Did Princess Diana Regret Her Infamous Interview With Martin Bashir?

Princess Diana's 1995 "Panorama" interview remains a major talking point, even all these years later. As the BBC explains, journalist Martin Bashir sat down for a groundbreaking, tell-all chat with Diana, during which she discussed, for the very first time, the breakdown of her marriage to Prince Charles. 

Moreover, the People's Princess detailed Charles' affair with now-wife Camilla Parker Bowles and how low it made her feel, infamously describing the marriage as having three people in it.

Diana also opened up about her lifelong struggles with eating disorders and self-harm. Tellingly, she argued that Charles might not take well to being king, which echoes recent comments from a royal expert who claimed that Charles becoming king won't be easy for Camilla, either. 

The "Panorama" interview was watched by over 20 million people and got the ball rolling on Charles and Diana's divorce proceedings. However, it was plagued by controversy due to concerns over Bashir's methods of obtaining the exclusive.

As the Independent points out, the fact that the interview occurred so close to when the beloved royal was killed in a car crash further complicated matters. In 2020, Prince William argued that it was a risky move for his mother because "once you've opened [the door] you can never close it again." 

But did Diana herself regret doing the interview?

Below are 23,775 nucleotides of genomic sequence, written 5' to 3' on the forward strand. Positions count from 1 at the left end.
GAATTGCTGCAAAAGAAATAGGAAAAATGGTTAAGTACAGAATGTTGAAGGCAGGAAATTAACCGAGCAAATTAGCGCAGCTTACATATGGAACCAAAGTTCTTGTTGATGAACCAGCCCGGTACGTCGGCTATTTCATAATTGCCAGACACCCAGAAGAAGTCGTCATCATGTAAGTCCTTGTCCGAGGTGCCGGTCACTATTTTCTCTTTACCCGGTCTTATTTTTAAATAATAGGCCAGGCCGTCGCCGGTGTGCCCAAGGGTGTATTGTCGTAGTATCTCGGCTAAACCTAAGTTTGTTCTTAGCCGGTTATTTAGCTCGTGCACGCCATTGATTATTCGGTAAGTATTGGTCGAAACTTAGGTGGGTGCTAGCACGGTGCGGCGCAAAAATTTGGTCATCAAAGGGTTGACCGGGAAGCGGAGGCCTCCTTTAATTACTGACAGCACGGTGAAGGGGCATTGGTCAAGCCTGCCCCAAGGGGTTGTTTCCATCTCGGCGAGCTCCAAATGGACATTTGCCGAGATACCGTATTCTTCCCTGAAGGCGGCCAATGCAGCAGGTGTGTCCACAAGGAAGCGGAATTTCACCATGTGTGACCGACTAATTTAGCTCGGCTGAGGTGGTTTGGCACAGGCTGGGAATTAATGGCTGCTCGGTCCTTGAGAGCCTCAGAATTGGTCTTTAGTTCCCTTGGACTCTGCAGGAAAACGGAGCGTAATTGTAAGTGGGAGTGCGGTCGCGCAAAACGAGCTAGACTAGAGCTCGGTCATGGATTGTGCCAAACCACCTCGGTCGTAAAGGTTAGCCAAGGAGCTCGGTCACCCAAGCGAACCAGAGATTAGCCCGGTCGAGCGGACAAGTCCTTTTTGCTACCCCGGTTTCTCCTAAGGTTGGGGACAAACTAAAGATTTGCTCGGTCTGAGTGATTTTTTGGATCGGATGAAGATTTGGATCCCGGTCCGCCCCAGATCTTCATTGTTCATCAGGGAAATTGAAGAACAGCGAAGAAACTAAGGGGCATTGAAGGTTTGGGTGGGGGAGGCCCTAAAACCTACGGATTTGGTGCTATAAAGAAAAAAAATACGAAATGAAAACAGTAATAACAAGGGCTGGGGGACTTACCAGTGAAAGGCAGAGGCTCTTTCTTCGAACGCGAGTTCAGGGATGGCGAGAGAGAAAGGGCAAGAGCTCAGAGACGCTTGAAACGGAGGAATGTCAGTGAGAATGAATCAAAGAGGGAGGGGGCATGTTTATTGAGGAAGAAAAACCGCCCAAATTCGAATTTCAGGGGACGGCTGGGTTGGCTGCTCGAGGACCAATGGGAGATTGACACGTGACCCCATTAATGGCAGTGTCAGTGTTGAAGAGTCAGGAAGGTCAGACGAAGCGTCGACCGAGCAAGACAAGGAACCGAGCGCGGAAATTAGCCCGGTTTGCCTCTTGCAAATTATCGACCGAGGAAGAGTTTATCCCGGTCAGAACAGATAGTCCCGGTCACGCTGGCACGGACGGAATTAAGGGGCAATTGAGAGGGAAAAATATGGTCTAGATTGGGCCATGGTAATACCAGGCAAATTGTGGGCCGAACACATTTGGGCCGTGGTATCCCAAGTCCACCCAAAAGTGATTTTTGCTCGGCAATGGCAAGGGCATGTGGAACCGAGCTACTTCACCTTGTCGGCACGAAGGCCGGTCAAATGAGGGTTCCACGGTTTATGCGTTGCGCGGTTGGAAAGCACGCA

Martin Bashir was heavily criticized for his dubious methods

As the Independent notes, a full independent inquiry was launched into Martin Bashir's controversial methods in obtaining an exclusive interview with Princess Diana. The inquiry's findings confirmed that the journalist used "deceitful behavior," including lying to Diana and producing falsified documents to convince her to sit down with him. 

Prince William and Prince Harry both released statements criticizing the BBC for not taking the situation more seriously in the first place. The Duke of Cambridge argued that the furor surrounding the chat had an adverse effect on his mother's mental health, particularly in the time leading up to her death. The Duke of Sussex, meanwhile, railed, "Our mother lost her life because of this, and nothing has changed."

According to Sky News, Bashir acknowledged doing the wrong thing. However, he also claimed that the bank statements, which were created allegedly to coerce Diana into doing the interview, had nothing to do with her eventually agreeing to it. 

Bashir, who resigned from his editorial position due to ongoing health issues, described it as a "personal decision" on Diana's part. Notably, Bashir won't be prosecuted for his shady interview, either. 

Princess Diana was reportedly eager to gain control of the narrative

Although the BBC recently apologized for the infamous "Panorama" interview, according to her royal biographer, Princess Diana didn't regret doing it. 

Tina Brown made it clear to The Telegraph (via The U.S. Sun) that Diana was no "vulnerable victim of the media," as she's so often portrayed. In fact, she agreed to the sit-down with Martin Bashir, even despite the extensive fallout from it.

Brown takes issue with the constant infantilizing of the People's Princess. "While strongly sympathetic to her sons' pain, I find it offensive to present the canny, resourceful Diana as a woman of no agency, as either a foolish, duped child or the hapless casualty of malevolent muckrakers," she said.

Moreover, although Bashir was cautioned for his bad judgment, Diana had no issue with him and felt that the interview gave her back some much-needed control over the narrative.

Brown's comments contradict those of the princess's former butler, Paul Burrell, who shared that Diana was concerned about how her relationship with sons Prince William and Prince Harry might change after the interview, per the Irish Mirror. The Princess of Wales was mostly worried because the boys were so young at the time. 

Evidently, though, they still don't feel right about it.